I have been reading a book on Object-Oriented Analysis & Design from O ‘Reilly. Now, O ‘Reilly publishes books that, in my opinion, are most of the time good reads and contain a lot of in-depth information. This book appears to be different. Actually, it even says so in it’s introduction:
“How can this be a serious programming book?”
“What’s with all the graphics?”
“Can I actually learn this way?”
One look at the cover (no familiar animal cover) gave me the shivers: This is not for me!
I persevered. They actually did all the graphic and layout stuff on purpose: they tried to make a book that helps you to learn. Now that caught my attention. I always want to learn about learning and I found some neat markers in the introduction that I would like to summarize here.
First the principles:
- Make it visual.
- Use a conversational and personalized style.
- Get the learner (reader) to think more deeply.
- Get – and keep- the reader’s attention.
- Touch their emotions.
Then what they did:
- Use pictures.
- Use redundancy.
- Use emotional content (humor, surprise, interest)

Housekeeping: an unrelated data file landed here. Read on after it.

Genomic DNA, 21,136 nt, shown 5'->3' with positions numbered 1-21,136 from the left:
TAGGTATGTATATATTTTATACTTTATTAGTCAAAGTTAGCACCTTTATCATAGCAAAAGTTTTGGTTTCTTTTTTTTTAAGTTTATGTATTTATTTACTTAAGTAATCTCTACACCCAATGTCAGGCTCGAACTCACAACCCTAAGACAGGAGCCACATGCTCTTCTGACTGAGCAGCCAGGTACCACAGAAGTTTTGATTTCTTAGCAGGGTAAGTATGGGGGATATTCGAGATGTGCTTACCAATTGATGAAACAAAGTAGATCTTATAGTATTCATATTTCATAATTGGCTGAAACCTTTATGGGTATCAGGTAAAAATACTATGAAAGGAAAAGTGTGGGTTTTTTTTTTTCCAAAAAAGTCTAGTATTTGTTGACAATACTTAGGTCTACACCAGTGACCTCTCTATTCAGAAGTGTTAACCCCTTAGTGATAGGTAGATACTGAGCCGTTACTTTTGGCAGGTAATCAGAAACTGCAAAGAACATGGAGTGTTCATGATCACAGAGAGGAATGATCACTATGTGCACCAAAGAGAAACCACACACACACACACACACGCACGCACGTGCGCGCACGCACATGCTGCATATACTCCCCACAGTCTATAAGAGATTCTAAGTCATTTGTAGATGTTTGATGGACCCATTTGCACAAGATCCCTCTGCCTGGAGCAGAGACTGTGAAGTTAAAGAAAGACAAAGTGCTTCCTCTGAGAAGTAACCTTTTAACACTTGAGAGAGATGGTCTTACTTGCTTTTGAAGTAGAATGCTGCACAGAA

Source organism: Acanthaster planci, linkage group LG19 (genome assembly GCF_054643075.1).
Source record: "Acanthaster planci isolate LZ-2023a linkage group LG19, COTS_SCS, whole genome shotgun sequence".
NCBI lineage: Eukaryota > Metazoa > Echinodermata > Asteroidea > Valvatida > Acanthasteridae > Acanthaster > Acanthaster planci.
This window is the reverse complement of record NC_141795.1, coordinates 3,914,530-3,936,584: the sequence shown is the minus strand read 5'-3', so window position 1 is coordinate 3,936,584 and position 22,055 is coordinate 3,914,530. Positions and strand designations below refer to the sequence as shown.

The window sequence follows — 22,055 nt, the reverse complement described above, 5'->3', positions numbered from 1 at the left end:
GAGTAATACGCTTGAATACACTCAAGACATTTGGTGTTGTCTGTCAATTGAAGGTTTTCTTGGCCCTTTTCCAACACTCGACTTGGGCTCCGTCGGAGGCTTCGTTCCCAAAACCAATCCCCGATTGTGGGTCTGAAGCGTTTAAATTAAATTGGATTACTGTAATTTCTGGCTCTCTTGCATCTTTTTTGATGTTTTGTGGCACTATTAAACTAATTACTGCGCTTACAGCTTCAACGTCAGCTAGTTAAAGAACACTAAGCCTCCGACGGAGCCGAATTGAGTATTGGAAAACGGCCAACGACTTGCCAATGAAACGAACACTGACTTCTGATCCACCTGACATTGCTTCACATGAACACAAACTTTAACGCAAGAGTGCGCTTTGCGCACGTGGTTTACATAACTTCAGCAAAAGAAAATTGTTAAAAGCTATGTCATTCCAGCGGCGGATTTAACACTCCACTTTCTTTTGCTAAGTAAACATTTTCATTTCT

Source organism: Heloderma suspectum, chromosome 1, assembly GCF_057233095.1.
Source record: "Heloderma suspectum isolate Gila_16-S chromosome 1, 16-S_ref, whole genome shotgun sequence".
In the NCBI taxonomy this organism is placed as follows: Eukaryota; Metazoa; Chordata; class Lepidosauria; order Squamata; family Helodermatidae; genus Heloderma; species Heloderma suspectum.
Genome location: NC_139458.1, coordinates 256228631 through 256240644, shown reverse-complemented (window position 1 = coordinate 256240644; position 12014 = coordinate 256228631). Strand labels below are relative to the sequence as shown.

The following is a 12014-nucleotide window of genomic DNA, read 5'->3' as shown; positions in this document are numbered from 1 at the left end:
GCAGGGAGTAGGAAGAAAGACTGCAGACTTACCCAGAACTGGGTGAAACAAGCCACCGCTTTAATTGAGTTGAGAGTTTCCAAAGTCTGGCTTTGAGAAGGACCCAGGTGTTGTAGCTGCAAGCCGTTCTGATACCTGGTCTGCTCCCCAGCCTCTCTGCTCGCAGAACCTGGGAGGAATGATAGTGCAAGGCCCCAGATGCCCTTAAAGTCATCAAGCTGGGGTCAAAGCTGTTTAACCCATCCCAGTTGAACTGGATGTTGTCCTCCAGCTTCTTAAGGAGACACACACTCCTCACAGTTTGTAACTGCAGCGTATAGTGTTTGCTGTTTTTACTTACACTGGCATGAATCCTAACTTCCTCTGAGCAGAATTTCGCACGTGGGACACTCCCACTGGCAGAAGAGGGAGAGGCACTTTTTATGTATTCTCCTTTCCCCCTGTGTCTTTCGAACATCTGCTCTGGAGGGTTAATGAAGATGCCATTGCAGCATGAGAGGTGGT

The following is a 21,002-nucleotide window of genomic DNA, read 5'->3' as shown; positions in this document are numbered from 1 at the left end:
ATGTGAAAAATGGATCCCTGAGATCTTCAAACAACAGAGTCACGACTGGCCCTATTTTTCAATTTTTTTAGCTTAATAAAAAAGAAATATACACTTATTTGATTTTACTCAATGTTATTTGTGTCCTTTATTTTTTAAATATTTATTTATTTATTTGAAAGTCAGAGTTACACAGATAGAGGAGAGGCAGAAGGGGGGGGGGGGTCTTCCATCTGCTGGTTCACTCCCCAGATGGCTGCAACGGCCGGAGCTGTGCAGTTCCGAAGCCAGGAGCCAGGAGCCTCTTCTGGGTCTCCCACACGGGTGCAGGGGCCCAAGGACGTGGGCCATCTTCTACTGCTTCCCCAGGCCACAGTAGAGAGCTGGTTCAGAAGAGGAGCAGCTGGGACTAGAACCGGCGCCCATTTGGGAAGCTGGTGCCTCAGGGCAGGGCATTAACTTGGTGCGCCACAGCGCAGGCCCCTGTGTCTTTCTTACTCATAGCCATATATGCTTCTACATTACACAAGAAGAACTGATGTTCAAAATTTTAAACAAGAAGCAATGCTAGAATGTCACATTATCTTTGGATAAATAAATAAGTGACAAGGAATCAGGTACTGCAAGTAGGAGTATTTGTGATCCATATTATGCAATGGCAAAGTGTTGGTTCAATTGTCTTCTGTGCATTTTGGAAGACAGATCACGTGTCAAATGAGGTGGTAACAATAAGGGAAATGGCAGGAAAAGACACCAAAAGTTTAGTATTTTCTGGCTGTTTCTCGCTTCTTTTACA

- Use a conversational style.
- Use activities to be done by the reader.
- Use multiple learning styles.
- Use both sides of the brain.
- Use stories.
- Use challenges and questions.
- Use the 80/20 rule. Only the things you need are included.
And here is what we as readers should do:
- Slow down. Read, stop and think.
- Do the exercises
- Read ALL of the content.
- Give your brain a little rest after reading.
- Drink water. Dehydration decreases cognitive function. (If you do not understand this you should definitely have some water)
- Talk about it.
- Listen to your brain.
- Feel something. Get emotional involved.
- Design something. Apply what you have read.
The content itself is interesting for people that want to learn OO Analysis and Design and know little or nothing about it. But to teachers and writers it’s an excellent example of reaching your audience in a different way.